The fate of Mars’ moon Phobos appears to be one of inevitable collapse, NASA says, with implications that other moons in the solar system will see the same demise.
Phobos is one of the clingiest moons in the solar system to its parent planet, orbiting just 6,000km above Mars’ surface and, because of this, it’s likely that this will lead to its inevitable collapse.
According to NASA, the gravitational pull Phobos is experiencing from Mars pulls it ever closer at a rate of two metres every 100 years.
At this rate, the agency said, it will reach its breaking point and pull apart within 30m and 50m years.
The telltale signs, according to NASA, are the long, shallow grooves along the moon’s surface, which are indications of its structural failure, originally thought to have been the result of a major impact at its Stickney crater.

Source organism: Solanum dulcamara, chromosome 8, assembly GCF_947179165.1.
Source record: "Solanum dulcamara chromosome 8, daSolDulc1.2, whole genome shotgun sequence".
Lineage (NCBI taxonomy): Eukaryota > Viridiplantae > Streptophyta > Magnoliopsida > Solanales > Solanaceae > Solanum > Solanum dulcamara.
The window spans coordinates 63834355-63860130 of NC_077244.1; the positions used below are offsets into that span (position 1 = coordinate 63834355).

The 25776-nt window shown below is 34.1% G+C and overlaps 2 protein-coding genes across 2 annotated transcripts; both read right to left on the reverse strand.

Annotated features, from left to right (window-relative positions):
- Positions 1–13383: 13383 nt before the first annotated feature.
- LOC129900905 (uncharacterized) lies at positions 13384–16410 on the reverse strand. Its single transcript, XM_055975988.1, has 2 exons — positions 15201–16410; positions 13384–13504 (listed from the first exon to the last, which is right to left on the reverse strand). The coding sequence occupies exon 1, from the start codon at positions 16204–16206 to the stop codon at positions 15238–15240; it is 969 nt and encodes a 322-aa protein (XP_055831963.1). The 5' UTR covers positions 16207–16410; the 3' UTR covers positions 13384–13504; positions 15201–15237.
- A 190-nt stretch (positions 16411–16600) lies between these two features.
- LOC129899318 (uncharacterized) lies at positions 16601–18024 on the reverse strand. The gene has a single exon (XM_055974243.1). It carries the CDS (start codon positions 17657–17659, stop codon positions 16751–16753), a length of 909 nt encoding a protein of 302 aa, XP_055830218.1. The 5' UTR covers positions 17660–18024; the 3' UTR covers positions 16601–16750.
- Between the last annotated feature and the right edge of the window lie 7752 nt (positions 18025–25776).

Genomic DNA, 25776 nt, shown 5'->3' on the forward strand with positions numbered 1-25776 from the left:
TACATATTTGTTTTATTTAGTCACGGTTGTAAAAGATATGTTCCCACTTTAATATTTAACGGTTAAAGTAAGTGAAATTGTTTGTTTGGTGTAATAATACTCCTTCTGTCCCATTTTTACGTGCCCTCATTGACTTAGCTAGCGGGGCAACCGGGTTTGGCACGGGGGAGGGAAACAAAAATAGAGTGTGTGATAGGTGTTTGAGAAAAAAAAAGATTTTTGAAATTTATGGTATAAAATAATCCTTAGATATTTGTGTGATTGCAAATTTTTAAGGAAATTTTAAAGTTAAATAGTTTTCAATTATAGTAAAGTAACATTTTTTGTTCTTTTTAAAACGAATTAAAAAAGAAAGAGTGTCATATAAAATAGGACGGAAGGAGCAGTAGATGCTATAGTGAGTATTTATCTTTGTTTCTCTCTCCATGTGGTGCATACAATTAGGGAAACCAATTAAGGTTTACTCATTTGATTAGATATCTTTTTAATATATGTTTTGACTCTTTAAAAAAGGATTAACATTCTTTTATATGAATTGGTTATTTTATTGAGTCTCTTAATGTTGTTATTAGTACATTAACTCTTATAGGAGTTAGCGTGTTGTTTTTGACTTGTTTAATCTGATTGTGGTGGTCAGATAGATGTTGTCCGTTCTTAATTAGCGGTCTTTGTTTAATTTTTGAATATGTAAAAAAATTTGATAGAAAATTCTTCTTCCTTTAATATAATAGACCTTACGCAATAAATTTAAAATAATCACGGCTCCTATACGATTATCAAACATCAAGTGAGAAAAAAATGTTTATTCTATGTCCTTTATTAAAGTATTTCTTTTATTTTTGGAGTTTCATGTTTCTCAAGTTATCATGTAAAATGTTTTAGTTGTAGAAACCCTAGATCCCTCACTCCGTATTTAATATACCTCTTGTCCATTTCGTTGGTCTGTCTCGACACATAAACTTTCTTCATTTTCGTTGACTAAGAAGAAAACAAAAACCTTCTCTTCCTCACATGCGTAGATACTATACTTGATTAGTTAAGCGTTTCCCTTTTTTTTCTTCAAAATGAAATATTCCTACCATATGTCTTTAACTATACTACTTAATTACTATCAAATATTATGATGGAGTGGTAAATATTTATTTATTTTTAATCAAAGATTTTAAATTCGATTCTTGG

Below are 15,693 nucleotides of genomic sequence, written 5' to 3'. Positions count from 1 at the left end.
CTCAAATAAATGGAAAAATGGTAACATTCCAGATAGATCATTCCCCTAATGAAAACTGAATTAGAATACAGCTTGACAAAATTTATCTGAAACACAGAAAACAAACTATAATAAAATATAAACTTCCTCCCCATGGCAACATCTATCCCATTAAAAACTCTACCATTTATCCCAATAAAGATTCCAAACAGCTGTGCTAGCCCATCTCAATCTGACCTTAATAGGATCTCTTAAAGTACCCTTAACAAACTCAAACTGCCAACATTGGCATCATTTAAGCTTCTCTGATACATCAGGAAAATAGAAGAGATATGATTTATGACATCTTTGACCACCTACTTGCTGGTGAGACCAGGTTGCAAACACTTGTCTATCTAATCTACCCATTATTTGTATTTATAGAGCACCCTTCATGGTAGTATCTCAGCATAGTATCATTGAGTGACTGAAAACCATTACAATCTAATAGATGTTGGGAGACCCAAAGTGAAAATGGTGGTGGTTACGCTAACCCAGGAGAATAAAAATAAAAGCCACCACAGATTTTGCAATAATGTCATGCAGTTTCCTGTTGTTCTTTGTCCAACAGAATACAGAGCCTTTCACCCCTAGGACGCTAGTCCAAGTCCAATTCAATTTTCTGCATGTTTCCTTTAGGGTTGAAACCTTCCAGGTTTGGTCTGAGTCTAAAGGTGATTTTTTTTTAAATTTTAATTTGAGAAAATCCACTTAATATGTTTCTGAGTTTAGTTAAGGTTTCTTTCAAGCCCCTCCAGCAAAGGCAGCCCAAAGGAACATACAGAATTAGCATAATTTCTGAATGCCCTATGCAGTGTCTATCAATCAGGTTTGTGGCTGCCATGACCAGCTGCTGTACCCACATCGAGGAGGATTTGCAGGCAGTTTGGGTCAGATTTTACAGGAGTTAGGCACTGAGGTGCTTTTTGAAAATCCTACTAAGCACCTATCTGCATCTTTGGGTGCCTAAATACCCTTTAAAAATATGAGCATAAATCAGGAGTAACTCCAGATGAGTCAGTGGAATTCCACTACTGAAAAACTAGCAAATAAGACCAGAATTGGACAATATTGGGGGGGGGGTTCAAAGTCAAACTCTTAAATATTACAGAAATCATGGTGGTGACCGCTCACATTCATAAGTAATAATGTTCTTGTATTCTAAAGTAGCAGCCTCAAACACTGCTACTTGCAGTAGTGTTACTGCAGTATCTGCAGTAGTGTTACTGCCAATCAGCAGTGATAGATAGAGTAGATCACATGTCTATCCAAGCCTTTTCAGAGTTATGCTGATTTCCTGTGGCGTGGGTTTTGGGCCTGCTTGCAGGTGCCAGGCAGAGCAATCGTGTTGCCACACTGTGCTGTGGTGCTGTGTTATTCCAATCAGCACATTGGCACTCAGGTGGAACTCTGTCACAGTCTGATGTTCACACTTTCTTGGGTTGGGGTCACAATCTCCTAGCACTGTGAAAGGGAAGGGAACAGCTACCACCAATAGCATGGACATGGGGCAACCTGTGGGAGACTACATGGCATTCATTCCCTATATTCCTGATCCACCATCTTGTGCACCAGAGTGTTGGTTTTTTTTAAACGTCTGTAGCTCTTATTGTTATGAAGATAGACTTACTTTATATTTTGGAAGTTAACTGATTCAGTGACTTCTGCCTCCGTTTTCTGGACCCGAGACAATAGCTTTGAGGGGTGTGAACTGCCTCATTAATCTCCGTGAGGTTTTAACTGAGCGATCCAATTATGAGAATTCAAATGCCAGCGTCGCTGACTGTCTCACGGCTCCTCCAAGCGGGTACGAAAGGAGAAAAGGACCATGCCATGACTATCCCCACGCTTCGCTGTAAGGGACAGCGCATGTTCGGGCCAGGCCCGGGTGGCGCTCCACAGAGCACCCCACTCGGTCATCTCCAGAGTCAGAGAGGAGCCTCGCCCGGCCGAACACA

Recent hypothesis of the moon’s interior would also pay credence to Phobos not having much hope for a long-term future due to its interior, which is now believed to be mostly loosely-connected space debris kept together by a layer of powdery regolith about 100 metres thick.
“The funny thing about the result is that it shows Phobos has a kind of mildly cohesive outer fabric,” said co-investigator on the study, Erik Asphaug. “This makes sense when you think about powdery materials in microgravity, but it’s quite non-intuitive.”
The researchers of the study also warned that Phobos is not the only moon in the solar system expected to undergo the same gravitational stresses, with the same demise expected of Neptune’s moon Triton as well as some other extrasolar planets.
“We can’t image those distant planets to see what’s going on, but this work can help us understand those systems, because any kind of planet falling into its host star could get torn apart in the same way,” said another investigator on the study, Terry Hurford.
But before it dies, long after we are all cosmic dust, the Japanese space agency JAXA plans to land a spacecraft on the moon’s surface by 2022 to further study its surface.